Half the campers in this little park had gone by the time we drew back the curtains this morning. Motorhomes are few and far between but it seems that the Canadians do love their camping trailers – and the bigger the better. The men also seem to love being stripped to the waist while they plug in the water and electricity and get out the barbecue, even in a cold wind.
It was a porridge sort of morning with grey skies and a half-hearted rain pattering on Harvey’s roof. So we had porridge and then donned raincoats feeling somewhat resigned to the day. We cycled up the steep road out of the campsite and then hit the bike trails which criss-cross the park and all of a sudden we were out in the wilderness. The bike path tunneled through damp, dark woods and then ran alongside fields of wildflowers. There were dog roses and yellow daisies, foxgloves and lupins.
We followed the coastline, the tide was way out and big rocks were marooned in glistening grey sand; ochre coloured seaweed steaming as the temperature rose.
We stopped at a slate beach and poked about, finding soft bleached driftwood and shrimp flickering about in rockpools. The rain picked up and we sheltered under some fir trees and found wild strawberries.
The coastline feels familiar somehow, with its warm brackish smell, slippery bladerack seaweed and grey waters. It reminds me of childhood holidays.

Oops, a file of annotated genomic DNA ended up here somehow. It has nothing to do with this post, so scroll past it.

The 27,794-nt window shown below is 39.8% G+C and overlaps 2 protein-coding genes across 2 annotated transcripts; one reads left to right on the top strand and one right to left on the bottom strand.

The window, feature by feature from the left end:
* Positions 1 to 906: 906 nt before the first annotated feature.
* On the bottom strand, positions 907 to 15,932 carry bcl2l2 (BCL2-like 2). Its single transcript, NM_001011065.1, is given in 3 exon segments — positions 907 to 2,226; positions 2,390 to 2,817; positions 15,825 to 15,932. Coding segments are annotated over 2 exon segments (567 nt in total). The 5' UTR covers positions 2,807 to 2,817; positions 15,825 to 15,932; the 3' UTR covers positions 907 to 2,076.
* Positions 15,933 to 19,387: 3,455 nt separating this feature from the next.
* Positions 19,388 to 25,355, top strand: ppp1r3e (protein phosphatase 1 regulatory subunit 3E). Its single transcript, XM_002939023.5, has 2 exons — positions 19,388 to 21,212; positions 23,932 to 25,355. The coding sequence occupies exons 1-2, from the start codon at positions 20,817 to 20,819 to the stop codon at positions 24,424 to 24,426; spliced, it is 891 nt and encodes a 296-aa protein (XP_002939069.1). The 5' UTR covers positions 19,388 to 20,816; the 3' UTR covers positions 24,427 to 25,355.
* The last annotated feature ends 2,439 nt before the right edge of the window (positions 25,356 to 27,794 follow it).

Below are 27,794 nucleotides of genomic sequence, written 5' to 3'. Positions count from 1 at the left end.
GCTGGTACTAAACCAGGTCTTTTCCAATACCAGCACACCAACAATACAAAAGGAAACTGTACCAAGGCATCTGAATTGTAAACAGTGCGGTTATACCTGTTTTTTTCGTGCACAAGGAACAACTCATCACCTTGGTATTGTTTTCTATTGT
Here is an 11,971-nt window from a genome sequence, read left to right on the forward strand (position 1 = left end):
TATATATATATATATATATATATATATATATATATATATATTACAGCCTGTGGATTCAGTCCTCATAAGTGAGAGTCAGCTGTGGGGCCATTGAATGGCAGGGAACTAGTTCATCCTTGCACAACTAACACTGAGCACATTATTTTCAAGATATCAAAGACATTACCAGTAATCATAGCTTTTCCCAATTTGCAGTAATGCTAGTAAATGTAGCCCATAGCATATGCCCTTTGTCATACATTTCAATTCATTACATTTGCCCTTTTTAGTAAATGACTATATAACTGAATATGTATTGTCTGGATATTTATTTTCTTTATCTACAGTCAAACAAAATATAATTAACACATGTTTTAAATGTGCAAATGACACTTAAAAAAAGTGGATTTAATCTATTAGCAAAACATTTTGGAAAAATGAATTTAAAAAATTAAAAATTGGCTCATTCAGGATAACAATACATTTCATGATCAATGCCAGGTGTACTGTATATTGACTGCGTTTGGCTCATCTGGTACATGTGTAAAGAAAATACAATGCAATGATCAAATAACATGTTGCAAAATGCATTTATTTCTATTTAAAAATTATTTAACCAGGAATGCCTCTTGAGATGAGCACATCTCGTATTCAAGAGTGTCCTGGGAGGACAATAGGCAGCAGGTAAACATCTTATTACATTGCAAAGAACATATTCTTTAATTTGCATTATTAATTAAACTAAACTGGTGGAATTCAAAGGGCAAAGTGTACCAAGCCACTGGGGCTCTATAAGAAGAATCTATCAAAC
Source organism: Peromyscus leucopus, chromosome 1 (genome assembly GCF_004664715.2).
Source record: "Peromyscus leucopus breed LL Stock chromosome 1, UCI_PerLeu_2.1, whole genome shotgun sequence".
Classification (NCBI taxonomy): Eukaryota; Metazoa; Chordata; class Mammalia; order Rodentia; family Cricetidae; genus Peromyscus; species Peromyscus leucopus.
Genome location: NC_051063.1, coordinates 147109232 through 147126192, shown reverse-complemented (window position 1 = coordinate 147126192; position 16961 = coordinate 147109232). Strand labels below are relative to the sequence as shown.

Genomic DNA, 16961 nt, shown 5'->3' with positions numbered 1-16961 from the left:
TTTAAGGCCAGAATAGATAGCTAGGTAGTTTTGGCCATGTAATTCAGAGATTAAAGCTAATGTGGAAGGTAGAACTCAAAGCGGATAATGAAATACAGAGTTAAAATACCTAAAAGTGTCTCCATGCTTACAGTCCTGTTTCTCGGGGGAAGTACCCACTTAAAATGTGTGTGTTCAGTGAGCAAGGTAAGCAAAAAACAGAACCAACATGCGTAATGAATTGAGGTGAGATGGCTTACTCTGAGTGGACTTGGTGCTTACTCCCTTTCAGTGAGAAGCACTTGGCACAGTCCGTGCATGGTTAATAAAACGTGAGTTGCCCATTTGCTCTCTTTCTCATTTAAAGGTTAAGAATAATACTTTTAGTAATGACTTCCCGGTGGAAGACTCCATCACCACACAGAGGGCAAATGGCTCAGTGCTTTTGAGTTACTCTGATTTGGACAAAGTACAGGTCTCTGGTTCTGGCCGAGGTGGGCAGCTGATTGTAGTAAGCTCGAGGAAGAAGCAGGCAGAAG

When the rain passed we got back on the bikes and pedalled on. Tom’s new bike has gears but he can only change them in one direction as the selector is very stiff, so he tends to stay in first, pedalling furiously for a bit, freewheeling, and then pedalling like a demon again. Eventually we came to another beach with a Lord of the Rings mist hovering ghostlike over it, and a ship sounding a booming foghorn somewhere unseen. It was a magical place and between the foghorn blasts it was almost completely silent, except for the seawead popping and crackling around us, seabirds twittering and splashing at the shoreline.
The water was grey and almost completely flat, merging seamlessly into the mist. For a moment we though we saw seals, but actually we never did.
Heading back, we found a big patch of wild raspberries and we all dived in. By the time we got back the sun was if not exactly out, at least somewhere in the vicinity and it was getting humid. We cooled off with an icecream on the bench next to Harvey having cycled about fifteen miles through this haunting landscape.
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